Chicora-Siouan Indian People, Letter of Intent to Petition 2/10/1993. Also in South Carolina.

Coree Indians (aka Faircloth Indians or Faircloth Indian Tribe). Letter of Intent to Petition 08/05/1978.

Cumberland County Association for Indian People.

Eno-Occaneechi Tribe of Indians. Letter of Intent to Petition 11/24/1997.

Four Hole Indian Organization, Letter of Intent to Petition 12/30/1976.(North Carolina and South Carolina).

Guilford Native American Association

Hattadare Indian Nation. Letter of Intent to Petition 03/16/1979.

Hatteras-Tuscarora Indians. Letter of Intent to Petition 06/24/1978: determined ineligible to petition (SOL opinion of 10/23/1989). Merged with Tuscarora Nation East of the Mountains, 3/22/2004.

Hollister - Sapone Indian Tribe

Kaweah Indian Nation, Inc. Letter of Intent to Petition 04/28/1980; certified letter returned by P.O. 10/1997; Declined to Acknowledge 06/10/1985 (50 FR 14302).(North Carolina and Kansas).

Indians of Person County (formerly Cherokee-Powhattan Indian Association). Letter of Intent to Petition 09/07/1984.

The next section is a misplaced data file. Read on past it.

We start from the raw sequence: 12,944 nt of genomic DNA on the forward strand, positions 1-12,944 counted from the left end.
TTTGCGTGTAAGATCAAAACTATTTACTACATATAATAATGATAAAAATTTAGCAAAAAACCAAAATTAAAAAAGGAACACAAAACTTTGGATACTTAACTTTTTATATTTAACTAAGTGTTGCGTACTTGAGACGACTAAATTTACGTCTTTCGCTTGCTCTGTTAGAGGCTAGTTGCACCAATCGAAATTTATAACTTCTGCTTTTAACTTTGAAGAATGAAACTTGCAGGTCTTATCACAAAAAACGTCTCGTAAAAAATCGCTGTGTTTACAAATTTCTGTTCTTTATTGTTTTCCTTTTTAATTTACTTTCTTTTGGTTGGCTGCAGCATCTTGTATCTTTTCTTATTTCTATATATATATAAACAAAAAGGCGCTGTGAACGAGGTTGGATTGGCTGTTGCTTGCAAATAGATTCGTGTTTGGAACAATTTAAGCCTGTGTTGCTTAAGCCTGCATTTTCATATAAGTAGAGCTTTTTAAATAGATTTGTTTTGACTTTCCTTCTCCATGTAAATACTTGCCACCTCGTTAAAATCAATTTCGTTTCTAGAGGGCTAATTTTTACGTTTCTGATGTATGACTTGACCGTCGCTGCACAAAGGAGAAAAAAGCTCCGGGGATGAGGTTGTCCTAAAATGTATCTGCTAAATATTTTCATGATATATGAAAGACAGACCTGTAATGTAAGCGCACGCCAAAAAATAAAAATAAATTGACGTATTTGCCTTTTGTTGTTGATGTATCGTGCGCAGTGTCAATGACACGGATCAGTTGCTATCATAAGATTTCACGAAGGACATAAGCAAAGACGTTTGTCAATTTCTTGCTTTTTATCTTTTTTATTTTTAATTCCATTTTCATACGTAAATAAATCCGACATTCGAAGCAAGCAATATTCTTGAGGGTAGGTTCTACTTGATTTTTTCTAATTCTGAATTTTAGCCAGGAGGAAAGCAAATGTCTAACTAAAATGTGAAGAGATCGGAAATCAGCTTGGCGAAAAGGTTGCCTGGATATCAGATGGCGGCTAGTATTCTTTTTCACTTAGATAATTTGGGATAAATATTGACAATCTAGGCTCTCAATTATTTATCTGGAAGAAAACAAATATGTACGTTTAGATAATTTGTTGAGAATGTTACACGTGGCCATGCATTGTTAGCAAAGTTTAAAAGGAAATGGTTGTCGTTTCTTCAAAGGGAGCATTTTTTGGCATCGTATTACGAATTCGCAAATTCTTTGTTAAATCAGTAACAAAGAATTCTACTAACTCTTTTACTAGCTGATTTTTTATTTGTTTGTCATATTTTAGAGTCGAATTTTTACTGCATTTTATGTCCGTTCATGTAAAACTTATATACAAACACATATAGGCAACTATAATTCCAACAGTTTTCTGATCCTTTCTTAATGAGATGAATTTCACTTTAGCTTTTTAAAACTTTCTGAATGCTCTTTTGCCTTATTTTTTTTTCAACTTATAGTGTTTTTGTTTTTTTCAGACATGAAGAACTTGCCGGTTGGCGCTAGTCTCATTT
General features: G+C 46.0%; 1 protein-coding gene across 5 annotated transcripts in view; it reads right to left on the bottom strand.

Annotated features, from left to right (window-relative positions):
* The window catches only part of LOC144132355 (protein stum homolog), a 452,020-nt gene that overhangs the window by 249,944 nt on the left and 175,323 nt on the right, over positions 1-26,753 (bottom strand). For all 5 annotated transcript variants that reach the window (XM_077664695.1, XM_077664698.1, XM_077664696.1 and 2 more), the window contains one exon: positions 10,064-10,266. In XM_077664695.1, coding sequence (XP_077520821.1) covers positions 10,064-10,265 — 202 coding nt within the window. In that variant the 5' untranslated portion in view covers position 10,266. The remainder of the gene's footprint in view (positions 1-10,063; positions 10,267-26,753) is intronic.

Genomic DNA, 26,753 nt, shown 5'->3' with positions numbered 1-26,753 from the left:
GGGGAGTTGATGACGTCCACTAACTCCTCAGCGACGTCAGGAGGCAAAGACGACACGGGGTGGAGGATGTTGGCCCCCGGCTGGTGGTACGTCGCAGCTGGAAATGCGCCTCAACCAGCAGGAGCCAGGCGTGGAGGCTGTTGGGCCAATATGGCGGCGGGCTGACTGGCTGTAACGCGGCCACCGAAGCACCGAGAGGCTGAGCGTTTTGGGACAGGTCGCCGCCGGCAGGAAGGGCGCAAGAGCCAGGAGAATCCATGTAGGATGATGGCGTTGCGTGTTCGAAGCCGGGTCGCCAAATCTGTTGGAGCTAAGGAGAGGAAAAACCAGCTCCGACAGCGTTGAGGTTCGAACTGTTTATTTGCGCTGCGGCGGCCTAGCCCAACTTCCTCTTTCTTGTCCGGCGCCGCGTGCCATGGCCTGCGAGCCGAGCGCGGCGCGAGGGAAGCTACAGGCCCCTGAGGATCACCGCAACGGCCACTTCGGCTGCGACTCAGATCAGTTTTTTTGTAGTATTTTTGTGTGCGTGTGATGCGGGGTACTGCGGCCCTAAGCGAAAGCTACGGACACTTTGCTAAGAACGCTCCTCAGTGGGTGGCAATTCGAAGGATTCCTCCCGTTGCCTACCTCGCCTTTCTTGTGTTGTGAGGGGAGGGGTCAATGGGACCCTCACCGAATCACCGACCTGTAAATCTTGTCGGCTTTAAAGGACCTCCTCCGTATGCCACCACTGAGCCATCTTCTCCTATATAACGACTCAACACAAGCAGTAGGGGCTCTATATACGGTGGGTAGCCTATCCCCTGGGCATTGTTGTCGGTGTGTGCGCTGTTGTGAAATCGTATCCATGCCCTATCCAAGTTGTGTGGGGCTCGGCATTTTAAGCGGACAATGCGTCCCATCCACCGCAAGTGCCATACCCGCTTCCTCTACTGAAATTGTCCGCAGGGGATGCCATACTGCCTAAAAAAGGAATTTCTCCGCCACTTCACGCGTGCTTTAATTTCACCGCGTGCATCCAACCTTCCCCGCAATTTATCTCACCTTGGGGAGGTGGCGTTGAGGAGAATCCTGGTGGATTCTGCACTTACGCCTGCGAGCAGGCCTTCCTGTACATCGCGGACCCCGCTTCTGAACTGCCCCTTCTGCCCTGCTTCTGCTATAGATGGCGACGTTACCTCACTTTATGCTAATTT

Meherrin Indian Tribe (II). Letter of Intent to Petition 06/27/1995.[2] There is a State recognized tribe with the same name, Meherrin Indian Tribe (I).

Metrolina Native American Association

The Roanoke-Hatteras Indians of Dare County. Letter of Intent to Petition 3/10/2004.

Santee Tribe, White Oak Community. Letter of Intent to Petition 6/4/1979.

Santee Tribe

Summerville Indian Group. (North Carolina and South Carolina).

Tsalagi Nation Early Emigrants 1817. Letter of Intent to Petition 7/30/2002.

Tuscarora Indian Tribe (Drowning Creek Reservation). Letter of Intent to Petition 02/25/1981; determined ineligible to petition (SOL opinion of 10/23/1989). Group formally dissolved and Department notified group 02/19/1997.

Tuscarora Nation of Indians of the Carolinas. Letter of Intent to Petition 12/21/2004.

Tuscarora Nation of North Carolina. Letter of Intent to Petition 11/19/1985; determined ineligible to petition (SOL opinion of 10/23/1989).

Tuscarora Nation East of the Mountains. Letter of Intent to Petition 9/8/1999.

United Lumbee Nation of North Carolina and America, Letter of Intent to Petition 4/28/1980; Denied federal recognition 7/2/1985. (North Carolina and California).